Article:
05/08/2005 11:00PM

Slow Derby clocking tarnishes Giacomo's win

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LOUISVILLE, Ky. - Because they won the biggest race in America, Jerry Moss and his wife, Ann, the owners and breeders of Saturday's winner Giacomo; trainer John Shirreffs; and jockey Mike Smith, who finally won his first Derby in his 12th attempt, deserve congratulations. So do the bettors, few as they may be, who were prescient enough to have Giacomo at the boxcar mutuel of $102.60; or the Giacomo, Closing Argument exacta worth $9,814.80; or the Giacomo, Closing Argument, Afleet Alex trifecta that paid a whopping $133,134.80; or the Giacomo, Closing Argument, Afleet Alex, Don't Get Mad superfecta that returned a mind-boggling $1,728,507, which is nearly $100,000 more than Giacomo's winner's share of the purse.

Giacomo's connections had a day they surely will never forget. The last thing they need is anyone spoiling their party, let alone making them feel like they have to apologize for anything. But when the celebration of a new Derby winner ends, and an objective analysis of the first leg of the 2005 Triple Crown begins, it is impossible to escape the conclusion that Kentucky Derby 131 should be taken only with a grain of salt.

The big problem with this Derby - and it is a huge one - is that it was run in incredibly slow time without extenuating circumstances. The track was so lighting fast that earlier in the card good classified allowance horses sizzled a half-mile in 43.78 seconds en route to completing six furlongs in 108.03, the 16-1 shot Battle Won smoked seven furlongs in 1:20.56 in winning the Churchill Downs Handicap to equal the track record, and the promising 2-year-old Half Ours zipped five furlongs in 57.07. The Derby took forever, or 2:02.75 to be precise, to complete. That equated to a Beyer Speed Figure of merely 100, which isn't good enough to win many high-priced claiming races.

The reason for the poor final time and pedestrian Beyer Figure is this Derby fell completely apart in the late stages. The early pace was suitably fast, with an opening quarter mile in 22.28 seconds, and a second quarter in 23.10. However, the fourth quarter went in 26.29, and the fifth and last quarter-mile went in an even slower 26.87, which means that the last half-mile in the Derby went in an astoundingly slow 53.16. And you thought the superfecta payoff was amazing.

Giacomo, who was eligible to a first-level allowance race going into Saturday, deserves at least a little credit for being the horse that capitalized best on the way this Derby went to pieces. At the same time, Giacomo, not to mention the rest of the Derby field, could live to race 100 more times, and he will never encounter a race in which he will again have all day to get up in time like he did in this one. And he still only just barely capitalized.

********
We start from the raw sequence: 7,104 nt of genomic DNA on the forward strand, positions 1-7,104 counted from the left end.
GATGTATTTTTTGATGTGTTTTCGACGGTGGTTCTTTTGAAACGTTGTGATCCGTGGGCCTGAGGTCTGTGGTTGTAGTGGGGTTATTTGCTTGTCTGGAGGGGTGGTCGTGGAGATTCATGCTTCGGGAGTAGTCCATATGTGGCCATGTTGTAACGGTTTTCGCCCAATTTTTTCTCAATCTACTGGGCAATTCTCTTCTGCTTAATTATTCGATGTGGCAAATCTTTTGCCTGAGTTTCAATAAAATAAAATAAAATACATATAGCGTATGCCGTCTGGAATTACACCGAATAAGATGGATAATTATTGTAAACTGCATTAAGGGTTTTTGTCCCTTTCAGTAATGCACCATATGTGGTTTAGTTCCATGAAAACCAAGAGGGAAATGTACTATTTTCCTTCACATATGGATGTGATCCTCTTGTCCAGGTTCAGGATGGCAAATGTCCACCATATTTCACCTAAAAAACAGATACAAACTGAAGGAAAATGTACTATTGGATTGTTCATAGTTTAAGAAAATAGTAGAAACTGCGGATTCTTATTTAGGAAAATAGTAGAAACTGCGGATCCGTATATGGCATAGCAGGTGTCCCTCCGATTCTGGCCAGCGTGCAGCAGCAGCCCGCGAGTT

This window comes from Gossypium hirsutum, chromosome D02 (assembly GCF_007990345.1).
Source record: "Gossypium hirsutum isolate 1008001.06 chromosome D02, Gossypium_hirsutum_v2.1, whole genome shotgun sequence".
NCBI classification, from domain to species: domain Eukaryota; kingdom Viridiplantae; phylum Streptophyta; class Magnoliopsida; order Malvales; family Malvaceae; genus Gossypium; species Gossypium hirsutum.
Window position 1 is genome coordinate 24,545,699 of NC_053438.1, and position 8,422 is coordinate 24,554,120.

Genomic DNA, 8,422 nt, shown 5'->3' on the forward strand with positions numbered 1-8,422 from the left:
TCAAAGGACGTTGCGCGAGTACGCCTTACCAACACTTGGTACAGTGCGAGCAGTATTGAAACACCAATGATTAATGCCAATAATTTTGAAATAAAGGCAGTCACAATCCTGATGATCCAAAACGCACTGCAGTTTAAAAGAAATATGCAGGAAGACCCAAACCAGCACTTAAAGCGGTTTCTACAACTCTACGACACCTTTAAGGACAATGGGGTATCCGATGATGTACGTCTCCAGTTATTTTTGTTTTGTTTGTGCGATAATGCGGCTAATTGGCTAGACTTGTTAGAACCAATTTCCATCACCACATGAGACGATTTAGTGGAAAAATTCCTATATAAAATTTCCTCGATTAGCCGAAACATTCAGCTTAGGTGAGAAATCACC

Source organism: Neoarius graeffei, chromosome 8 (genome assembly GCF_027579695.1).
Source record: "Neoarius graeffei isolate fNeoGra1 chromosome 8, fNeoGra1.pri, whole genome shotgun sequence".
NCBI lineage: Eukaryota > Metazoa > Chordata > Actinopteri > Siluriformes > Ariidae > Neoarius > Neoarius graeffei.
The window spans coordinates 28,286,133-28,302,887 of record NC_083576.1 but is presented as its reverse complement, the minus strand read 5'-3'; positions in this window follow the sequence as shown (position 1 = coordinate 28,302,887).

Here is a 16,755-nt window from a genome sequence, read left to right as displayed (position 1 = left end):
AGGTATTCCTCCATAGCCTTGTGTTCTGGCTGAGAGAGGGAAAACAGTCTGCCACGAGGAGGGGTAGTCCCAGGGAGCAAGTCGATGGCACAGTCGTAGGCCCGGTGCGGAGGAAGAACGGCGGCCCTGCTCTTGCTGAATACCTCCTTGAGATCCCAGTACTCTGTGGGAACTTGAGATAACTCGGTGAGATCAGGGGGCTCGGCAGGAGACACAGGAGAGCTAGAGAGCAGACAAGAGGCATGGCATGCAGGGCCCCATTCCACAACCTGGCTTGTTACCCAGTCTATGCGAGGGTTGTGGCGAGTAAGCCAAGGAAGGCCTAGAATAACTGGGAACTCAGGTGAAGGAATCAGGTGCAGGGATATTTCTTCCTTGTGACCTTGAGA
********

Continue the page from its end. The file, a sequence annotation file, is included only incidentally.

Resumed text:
A case could be made that Closing Argument ran the best race in the Derby on Saturday. A quarter of a mile into the race, Closing Argument was fifth, only two lengths off the quick early pace. In the meantime, Giacomo was 18th, 18th, and 18th in his first three calls, Afleet Alex was 11th, 11th, and ninth in his first three calls, Don't Get Mad was 19th, 19th, and 19th in his first three calls, fifth-place finisher Buzzards Bay was 10th, 10th, and seventh in his first three calls, and sixth-place finisher Wilko was 13th, 14th, and 16th in his first three calls.

In other words, Closing Argument was the only Derby colt who was part of the early pace to be close at the finish, and he lost to Giacomo by only a half-length. It would be much easier to feel better about this if Closing Argument went into the Derby with stronger credentials. But at 71.60-1, he was the longest shot of all 20 starters, and that was not an oversight. With a modest albeit consistent record going in, Closing Argument was 71-1 for good reason.

At least Giacomo's victory gives a boost to the so-called "Derby rules," the parameters used to identify likely Derby winners. Giacomo raced at 2, as have all the Derby winners since Apollo in 1882. He had three prep races this year, and every Derby winner since Jet Pilot in 1947 but one - Sunny's Halo in 1983 - had at least three Derby preps. He had a race within four weeks of the Derby, as have all the Derby winners since Needles in 1956. But he was the first Derby winner since Sea Hero in 1993 not to have earned a triple-digit Beyer Figure en route to Louisville.

Giacomo also helped to bury further some Derby misconceptions. For the third year in a row, a trainer who was starting his first horse in the Derby won the race, suggesting again that prior Derby experience is vastly overrated. More importantly, Giacomo completed all his pre-Derby training at Hollywood Park and did not arrive in Kentucky until last Wednesday, proving that it is unnecessary to stable and train over the Churchill Downs strip before the Derby. That shouldn't surprise anyone by now. As predicted, because you can now set your clock by it, the Churchill main track got faster than usual on Friday, Oaks Day, and was even faster on Derby Day. In other words, the Churchill strip in no way resembled the track that the horses who did go early to Churchill trained over.